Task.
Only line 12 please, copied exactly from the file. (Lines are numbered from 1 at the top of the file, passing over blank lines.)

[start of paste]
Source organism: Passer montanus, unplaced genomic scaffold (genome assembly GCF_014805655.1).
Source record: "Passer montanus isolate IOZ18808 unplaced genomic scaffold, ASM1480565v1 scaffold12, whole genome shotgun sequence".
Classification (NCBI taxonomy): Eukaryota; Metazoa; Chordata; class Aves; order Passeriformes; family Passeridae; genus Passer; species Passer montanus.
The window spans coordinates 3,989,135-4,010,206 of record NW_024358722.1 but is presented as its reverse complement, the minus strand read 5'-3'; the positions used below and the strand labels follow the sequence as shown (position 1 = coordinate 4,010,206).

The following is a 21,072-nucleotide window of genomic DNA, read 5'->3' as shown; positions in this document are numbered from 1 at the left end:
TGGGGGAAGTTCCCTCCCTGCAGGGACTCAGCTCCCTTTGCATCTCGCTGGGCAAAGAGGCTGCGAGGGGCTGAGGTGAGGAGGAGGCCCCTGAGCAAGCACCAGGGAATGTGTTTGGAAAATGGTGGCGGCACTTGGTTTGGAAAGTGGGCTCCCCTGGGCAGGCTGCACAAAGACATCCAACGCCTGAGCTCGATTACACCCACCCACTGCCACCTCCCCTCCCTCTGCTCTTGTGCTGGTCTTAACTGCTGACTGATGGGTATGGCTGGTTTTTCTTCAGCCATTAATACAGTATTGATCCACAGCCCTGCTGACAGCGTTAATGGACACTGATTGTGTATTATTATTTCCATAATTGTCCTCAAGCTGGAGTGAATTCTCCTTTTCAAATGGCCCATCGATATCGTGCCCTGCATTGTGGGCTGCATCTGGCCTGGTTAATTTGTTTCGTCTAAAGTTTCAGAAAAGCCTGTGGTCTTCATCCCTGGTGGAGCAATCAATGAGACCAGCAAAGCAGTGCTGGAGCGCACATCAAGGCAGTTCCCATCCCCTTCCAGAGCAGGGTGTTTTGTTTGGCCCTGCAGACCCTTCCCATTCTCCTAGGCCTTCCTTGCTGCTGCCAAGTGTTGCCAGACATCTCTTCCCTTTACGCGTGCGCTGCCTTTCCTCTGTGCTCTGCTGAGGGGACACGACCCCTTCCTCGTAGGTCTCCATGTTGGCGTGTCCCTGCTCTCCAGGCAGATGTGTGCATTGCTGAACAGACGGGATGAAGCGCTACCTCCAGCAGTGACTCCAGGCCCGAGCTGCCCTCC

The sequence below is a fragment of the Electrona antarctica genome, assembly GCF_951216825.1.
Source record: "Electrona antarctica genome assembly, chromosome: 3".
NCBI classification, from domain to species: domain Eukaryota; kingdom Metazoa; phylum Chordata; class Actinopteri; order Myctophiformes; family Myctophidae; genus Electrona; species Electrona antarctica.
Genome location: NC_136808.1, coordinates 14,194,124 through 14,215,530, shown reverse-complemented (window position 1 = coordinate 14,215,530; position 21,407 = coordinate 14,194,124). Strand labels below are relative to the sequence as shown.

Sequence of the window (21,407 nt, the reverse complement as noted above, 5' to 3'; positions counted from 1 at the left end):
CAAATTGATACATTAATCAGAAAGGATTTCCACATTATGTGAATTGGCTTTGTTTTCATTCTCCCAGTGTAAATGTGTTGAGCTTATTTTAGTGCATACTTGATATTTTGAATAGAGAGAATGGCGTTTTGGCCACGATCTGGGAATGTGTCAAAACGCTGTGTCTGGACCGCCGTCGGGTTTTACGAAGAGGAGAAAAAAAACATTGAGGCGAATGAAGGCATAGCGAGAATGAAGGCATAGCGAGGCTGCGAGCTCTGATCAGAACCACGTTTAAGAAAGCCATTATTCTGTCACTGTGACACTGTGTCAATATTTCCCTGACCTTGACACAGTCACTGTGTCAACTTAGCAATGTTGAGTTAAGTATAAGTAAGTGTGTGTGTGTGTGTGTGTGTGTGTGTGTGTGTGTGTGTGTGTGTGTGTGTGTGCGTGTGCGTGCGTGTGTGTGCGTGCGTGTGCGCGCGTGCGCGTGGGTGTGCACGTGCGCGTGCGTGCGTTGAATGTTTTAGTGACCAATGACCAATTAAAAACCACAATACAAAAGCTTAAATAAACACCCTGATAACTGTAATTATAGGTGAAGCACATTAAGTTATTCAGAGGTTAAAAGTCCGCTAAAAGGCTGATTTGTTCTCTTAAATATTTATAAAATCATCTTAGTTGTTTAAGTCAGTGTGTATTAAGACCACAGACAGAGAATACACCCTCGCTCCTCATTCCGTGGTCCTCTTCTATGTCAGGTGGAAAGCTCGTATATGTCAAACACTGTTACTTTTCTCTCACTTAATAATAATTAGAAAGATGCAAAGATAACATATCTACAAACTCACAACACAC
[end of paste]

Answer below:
CAAATTGATACATTAATCAGAAAGGATTTCCACATTATGTGAATTGGCTTTGTTTTCATTCTCCCAGTGTAAATGTGTTGAGCTTATTTTAGTGCATACTTGATATTTTGAATAGAGAGAATGGCGTTTTGGCCACGATCTGGGAATGTGTCAAAACGCTGTGTCTGGACCGCCGTCGGGTTTTACGAAGAGGAGAAAAAAAACATTGAGGCGAATGAAGGCATAGCGAGAATGAAGGCATAGCGAGGCTGCGAGCTCTGATCAGAACCACGTTTAAGAAAGCCATTATTCTGTCACTGTGACACTGTGTCAATATTTCCCTGACCTTGACACAGTCACTGTGTCAACTTAGCAATGTTGAGTTAAGTATAAGTAAGTGTGTGTGTGTGTGTGTGTGTGTGTGTGTGTGTGTGTGTGTGTGTGTGTGTGTGCGTGTGCGTGCGTGTGTGTGCGTGCGTGTGCGCGCGTGCGCGTGGGTGTGCACGTGCGCGTGCGTGCGTTGAATGTTTTAGTGACCAATGACCAATTAAAAACCACAATACAAAAGCTTAAATAAACACCCTGATAACTGTAATTATAGGTGAAGCACATTAAGTTATTCAGAGGTTAAAAGTCCGCTAAAAGGCTGATTTGTTCTCTTAAATATTTATAAAATCATCTTAGTTGTTTAAGTCAGTGTGTATTAAGACCACAGACAGAGAATACACCCTCGCTCCTCATTCCGTGGTCCTCTTCTATGTCAGGTGGAAAGCTCGTATATGTCAAACACTGTTACTTTTCTCTCACTTAATAATAATTAGAAAGATGCAAAGATAACATATCTACAAACTCACAACACAC